Women’s soccer preps for first-round face-off vs Lamar in NCAA tournament
Senior goalkeeper Teagan Micah has started and played the whole game in 14 of No. 2-seeded UCLA women’s soccer’s 19 games this year. She was out in early October, while fulfilling national team duties for Australia. (Joy Hong/Daily Bruin senior staff)
Friday, 5 p.m.
Wallis Annenberg Stadium
No TV info
By Cassidy Hunt
Nov. 15, 2019 2:07 a.m.
The Bruins will open their playoff run at home for the fourth straight year, but this time they will host an unfamiliar opponent.
No. 2-seeded UCLA women’s soccer (14-4-1, 8-3 Pac-12) will begin its 23rd NCAA tournament appearance against Lamar University (16-6-0, 10-1 Southland Conference) at Wallis Annenberg Stadium on Friday. This will be the first time in program history that the Bruins will meet the Cardinals.
“We don’t really know what to expect other than what we’ve seen on video,” said coach Amanda Cromwell. “Playing us always brings the best out of other teams, so we know they’re gonna bring in the energy and go after it.”
The Cardinals overcame a 1-5 start to their season, finishing with a 16-6 record, a 12-game winning streak and a Southland Conference tournament title.
The Cardinals own the nation’s leading scorer – forward Esther Okoronkwo – who has scored 25 goals. Lamar forward Lucy Ashworth is ranked fourth in the nation for goals scored, with 18, and second for assists, with 15.
As a team, Lamar averaged 3.05 goals per game, the third highest average in the NCAA.
“We won’t have to adjust because we have great goal scorers in the Pac-12, too,” Cromwell said. “(The Cardinals) have a great goal scorer up top, but we just have to do what we do against teams that can counter – make sure our backs are prepared and are super alert. The Bruins, who have had players return to their roster steadily throughout the season, will ride a five-game winning-streak into the postseason.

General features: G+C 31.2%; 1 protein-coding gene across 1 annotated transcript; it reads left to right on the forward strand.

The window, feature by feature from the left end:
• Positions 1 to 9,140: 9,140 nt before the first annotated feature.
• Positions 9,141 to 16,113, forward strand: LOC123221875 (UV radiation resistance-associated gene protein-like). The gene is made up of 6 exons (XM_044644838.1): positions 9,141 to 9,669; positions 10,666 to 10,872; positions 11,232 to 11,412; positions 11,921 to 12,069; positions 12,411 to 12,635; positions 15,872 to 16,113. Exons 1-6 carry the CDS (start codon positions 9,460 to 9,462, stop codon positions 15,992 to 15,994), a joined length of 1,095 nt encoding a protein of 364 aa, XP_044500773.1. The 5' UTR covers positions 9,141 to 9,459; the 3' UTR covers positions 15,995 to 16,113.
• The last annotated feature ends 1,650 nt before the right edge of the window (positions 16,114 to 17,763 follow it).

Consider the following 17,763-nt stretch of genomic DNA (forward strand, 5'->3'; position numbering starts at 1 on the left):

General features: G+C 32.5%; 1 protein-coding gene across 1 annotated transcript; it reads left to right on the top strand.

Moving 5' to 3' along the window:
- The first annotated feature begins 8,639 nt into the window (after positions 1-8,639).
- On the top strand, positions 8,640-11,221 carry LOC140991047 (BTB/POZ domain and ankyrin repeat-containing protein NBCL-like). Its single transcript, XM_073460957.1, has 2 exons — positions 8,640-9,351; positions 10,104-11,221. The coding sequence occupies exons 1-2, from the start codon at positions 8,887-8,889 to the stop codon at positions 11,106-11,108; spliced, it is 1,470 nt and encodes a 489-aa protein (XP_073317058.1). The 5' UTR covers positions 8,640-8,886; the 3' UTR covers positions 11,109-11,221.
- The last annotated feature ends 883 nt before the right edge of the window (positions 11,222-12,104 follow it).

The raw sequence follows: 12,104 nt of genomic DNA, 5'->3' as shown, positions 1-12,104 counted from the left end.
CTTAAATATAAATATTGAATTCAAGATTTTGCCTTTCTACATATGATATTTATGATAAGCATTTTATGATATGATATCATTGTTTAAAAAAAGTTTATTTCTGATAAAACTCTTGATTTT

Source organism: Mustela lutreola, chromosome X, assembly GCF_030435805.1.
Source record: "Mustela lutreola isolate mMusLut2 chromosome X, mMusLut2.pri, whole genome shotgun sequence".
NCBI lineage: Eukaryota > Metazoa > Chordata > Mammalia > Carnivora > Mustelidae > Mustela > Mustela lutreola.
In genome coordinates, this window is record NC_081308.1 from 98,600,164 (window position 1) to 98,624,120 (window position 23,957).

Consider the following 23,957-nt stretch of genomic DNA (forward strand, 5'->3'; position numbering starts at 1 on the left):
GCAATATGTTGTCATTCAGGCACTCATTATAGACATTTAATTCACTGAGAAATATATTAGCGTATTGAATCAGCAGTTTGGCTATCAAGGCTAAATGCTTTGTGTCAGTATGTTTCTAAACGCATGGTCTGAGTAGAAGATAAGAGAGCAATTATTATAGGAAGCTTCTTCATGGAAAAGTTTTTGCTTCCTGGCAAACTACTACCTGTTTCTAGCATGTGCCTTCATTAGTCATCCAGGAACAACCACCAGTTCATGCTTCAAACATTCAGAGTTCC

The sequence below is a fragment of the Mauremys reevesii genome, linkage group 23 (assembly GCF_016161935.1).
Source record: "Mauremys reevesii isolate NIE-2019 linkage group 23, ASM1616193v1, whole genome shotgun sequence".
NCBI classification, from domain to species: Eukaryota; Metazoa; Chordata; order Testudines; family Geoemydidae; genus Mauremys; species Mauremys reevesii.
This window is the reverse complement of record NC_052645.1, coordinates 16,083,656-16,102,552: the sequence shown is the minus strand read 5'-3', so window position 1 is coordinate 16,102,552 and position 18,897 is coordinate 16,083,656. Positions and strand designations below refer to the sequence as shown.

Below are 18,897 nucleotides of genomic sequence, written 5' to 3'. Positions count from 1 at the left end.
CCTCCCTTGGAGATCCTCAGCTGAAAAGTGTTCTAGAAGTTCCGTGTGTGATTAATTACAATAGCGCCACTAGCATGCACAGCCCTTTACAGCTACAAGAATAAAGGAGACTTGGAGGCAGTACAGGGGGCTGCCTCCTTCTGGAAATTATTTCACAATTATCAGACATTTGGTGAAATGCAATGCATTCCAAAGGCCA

Redshirt senior forward Anika Rodriguez suffered a season-ending injury last year but returned to the Bruins on Sept. 5, while sophomore midfielder Maricarmen Reyes made her season debut against Stanford on Oct. 19. Freshman forward Kali Trevithick left the Bruins’ Sept. 1 match with an injury and returned Nov. 8 against USC.
UCLA freshman midfielder Rachel Lowe, who has been on national team duty in Australia since the beginning of October, is back in Los Angeles just in time for the postseason.
Cromwell said that with the full roster, she is confident the Bruins have a solid mindset entering the postseason.
“It’s tournament time,” she said. “The goal of our season is to peak at the right time. Getting players back from injury, having all of our kids here now for a while, it’s kind of nice. Now we feel like a cohesive unit, which we want to carry forward.”
This is the third year in a row that the Bruins have earned the No. 2 seeding and the fourth year in a row that UCLA will open the tournament at home. The Bruins advanced to the third round of the NCAA tournament or farther in each of the last three seasons – including a finals berth in 2017.
Last season, UCLA advanced to the quarterfinals of the tournament, but fell to then-No. 1-seed UNC in penalty kicks.
The Bruins lost in the first round of the NCAA tournament only one time in program history in 1995. Regardless of UCLA’s previous first-round success, Cromwell said she’s only focused on Friday.
“The last thing we want to talk about is the end result,” Cromwell said. “The process and what we need to do (Friday) is what matters right now.”
UCLA will host Lamar in its first postseason match Friday at 6 p.m.